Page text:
MOSS ADAMS CAPITAL: Apparel and foowear market monitor highlights notable deals, stock prices and results.
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Sole Technology is putting its brand éS on hiatus, Sole Tech owner Pierre André Senizergues told me in an interview today.
He said the move will make the company more efficient and allow it to devote more resources and focus to Sole Tech’s other brands: Etnies, Emerica, Altamont and ThirtyTwo.
“It’s a very complex market right now - there are a lot of brands, and a lot of pressure on the market,” Pierre said. “We feel it's the time to simplify things.”´The éS Accel shoe
És was founded 16 years ago, and offered a skate shoe with a more athletic aesthetic, sophisticated materials and higher price points. It debuted in the 1990s, when the skate market was very different. Currently, it is Sole Tech’s second smallest brand, ahead of Altamont, a skate apparel brand launched five years ago.
Sole Tech will deliver éS product through Spring 2012. Then the brand will go on “creative retreat,” Pierre said.
“At the end of the day, it’s about being ready with the dynamic of economy, being focused and pushing what’s the best,” he said. “And what needs adjustment, you put back in the garage and retool it before relaunching it at the right time.”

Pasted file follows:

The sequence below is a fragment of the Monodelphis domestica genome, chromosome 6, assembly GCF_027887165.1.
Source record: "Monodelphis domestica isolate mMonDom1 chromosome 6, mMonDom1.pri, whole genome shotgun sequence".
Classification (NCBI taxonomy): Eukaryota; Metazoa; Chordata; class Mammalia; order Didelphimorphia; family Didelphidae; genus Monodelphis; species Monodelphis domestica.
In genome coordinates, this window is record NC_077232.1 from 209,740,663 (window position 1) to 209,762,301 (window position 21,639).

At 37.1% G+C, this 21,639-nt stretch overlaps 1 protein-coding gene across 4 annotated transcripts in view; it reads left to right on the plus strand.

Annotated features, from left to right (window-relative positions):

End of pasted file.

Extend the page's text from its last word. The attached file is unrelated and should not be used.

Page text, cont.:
As a result, some employees were notified today they are losing their jobs. Pierre did not want to give a specific number, but said less than 20 positions are being eliminated. Sole Tech employs approximately 400 people worldwide.
“It’s always heartbreaking,” Pierre said. “We love the people we work with, we hire them because we believe in them and want to give them a great future. It’s a tough call to make but feel it’s one we have to make at this moment.”
Sole Tech will honor the éS skate team contracts, Pierre said.
In more positive news, Sole Tech’s other brands are seeing bright spots.
Etnies is seeing good demand for its men’s product and seeing “good growth,” Pierre said.
Emerica is performing “extremely strong,” and early spring bookings are up 49%. The brand’s Chillseeker hanging shoe line is “exploding” and the company wants to fuel that fire, he said.
And at ThirtyTwo, both boots and the brand’s newer outerwear line are doing well. Pierre is also quite pleased that ThirtyTwo will deliver on time this season, not an easy feat with the difficulties in China.
Sole Tech also wants to focus more on its apparel line Altamont, which is growing double digits every year. Pierre sees a lot of opportunity for the brand because it offers something different in the market.
While the dynamics of the market have changed, especially with the large conglomerates entering the space who “see it from an accounting perspective rather than from the passion of riding a skateboard, or surfing, or snowboarding,” Sole Tech is proud that it is still independent and is all about skateboarding, he said.
“We were born in skateboarding, we were born in the action sports industry, and we are doing it because we love it,” he said. “Being private has allowed us to be very authentic and share the passion, and it’s been a real one.”
I asked Pierre just how hard it is to compete in today’s market against better-funded, larger companies. Pierre is the sole owner of the company and says he has no plans to bring in outside investors.
“It is hard – it would be easier to do it like everyone else is doing it I think,” he said “But we want to stay real and pure.”